5. Roll out on a floured work surface until about 3-4mm thick. This pastry is very rich and tends to crack. Don’t worry when this happens, just press it back together when you line the tin with it.
  6. Line the tin or tins, pressing the pastry into the flutes.Image
  7. Prick the bottoms of the tarts with a fork. This allows heat to escape and helps to keep the pastry flat.Image
  8. Line the tarts with foil, shiny side down. If using parchment, omit this step. Pop the tarts in the freezer for fifteen minutes or so until firm. Alternatively, you can chill them in the fridge for about an hour.
  9. Fill the cases with baking beans and bake blind for about 15 mins. I also put something heavy like a glass on top of the beans to compress the pastry further.Image
  10. Bake until the edges begin to turn golden. Then remove the foil/parchment and beans and bake for a further 5 minutes until the pastry is pale gold. Don’t worry if there are cracks in the pastry. Turn the oven down to 160C.Image
  11. Now for the meringue. Put your egg whites into a spotlessly clean bowl and whisk until you get soft peaks- if you allow some of the meringue to trail off the whisk, it will leave a pattern on top of the rest of the egg white.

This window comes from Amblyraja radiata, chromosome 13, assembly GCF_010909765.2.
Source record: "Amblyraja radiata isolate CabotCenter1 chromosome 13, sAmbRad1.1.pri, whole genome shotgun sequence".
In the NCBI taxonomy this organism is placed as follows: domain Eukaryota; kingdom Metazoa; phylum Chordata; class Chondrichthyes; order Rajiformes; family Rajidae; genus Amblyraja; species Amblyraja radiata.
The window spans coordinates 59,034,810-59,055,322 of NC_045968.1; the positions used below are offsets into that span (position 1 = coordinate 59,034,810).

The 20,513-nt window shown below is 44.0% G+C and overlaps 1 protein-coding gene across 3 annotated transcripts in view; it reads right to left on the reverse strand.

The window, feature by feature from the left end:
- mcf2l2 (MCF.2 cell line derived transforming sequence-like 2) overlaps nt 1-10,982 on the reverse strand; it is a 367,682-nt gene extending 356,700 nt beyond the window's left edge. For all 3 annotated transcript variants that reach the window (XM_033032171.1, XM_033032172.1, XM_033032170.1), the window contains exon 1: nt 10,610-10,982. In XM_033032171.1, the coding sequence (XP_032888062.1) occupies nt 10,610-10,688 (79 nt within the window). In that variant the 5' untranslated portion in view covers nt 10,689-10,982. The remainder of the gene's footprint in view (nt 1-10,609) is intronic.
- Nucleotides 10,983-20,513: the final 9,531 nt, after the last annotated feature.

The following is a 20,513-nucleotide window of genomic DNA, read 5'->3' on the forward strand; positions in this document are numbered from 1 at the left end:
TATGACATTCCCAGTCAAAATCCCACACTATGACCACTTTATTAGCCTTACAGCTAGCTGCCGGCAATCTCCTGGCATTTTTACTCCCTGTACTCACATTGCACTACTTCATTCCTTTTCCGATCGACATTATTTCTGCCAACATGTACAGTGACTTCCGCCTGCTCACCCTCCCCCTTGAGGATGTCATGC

12. A spoonful at a time, add half the sugar. Whisk between each addition until the sugar is incorporated but don’t overbeat. Whisk in the cornflour, then add the rest of the sugar as before until smooth and thick.
  13. Gently heat the curd through over a bain marie.
  14. Pour into the tart cases.
  15. Immediately put spoonfuls of meringue around the edge of the curd. If you start in the middle the meringue might sink. For tartlets, use a teaspoon.
  16. Spread the meringue so it just touches the pastry, which will anchor it and stop it from sliding. Pile the rest into the centre, spreading so it touches the surface of the hot (or warm) filling. This will start to cook it. Give the tart a swirl.
  17. Return to the oven for 15-20 mins until the meringue is crisp and slightly coloured. Let sit in the tin for 30 mins, then remove (place on a glass to slide off the side bit) and leave to cool for at least another 1⁄2-1 hour before attempting to slice.

Mine are a little on the dark side, but I do have an overzealous oven (don’t tell me that only a poor workman blames her tools). Here is a cross-section, detailing the fluffiness of the meringue.

I served mine with some double cream as they are just too healthy otherwise. This took them to the next level of deliciousness. My two lovely dessert-testers also agreed, though I had just bribed them with home-made curry.

How to: Pasteis de Nata (Portuguese custard tarts)

I am seriously in danger of becoming addicted to these little things. Cream, buttery puff pastry… what’s not to love? Despite making three batches of these, I neglected to take a photo of the finished article. This may have been because I was ‘testing’ them rather than being a good blogger. So here’s one that I found on Google (so don’t sue me, copyright-holder).Image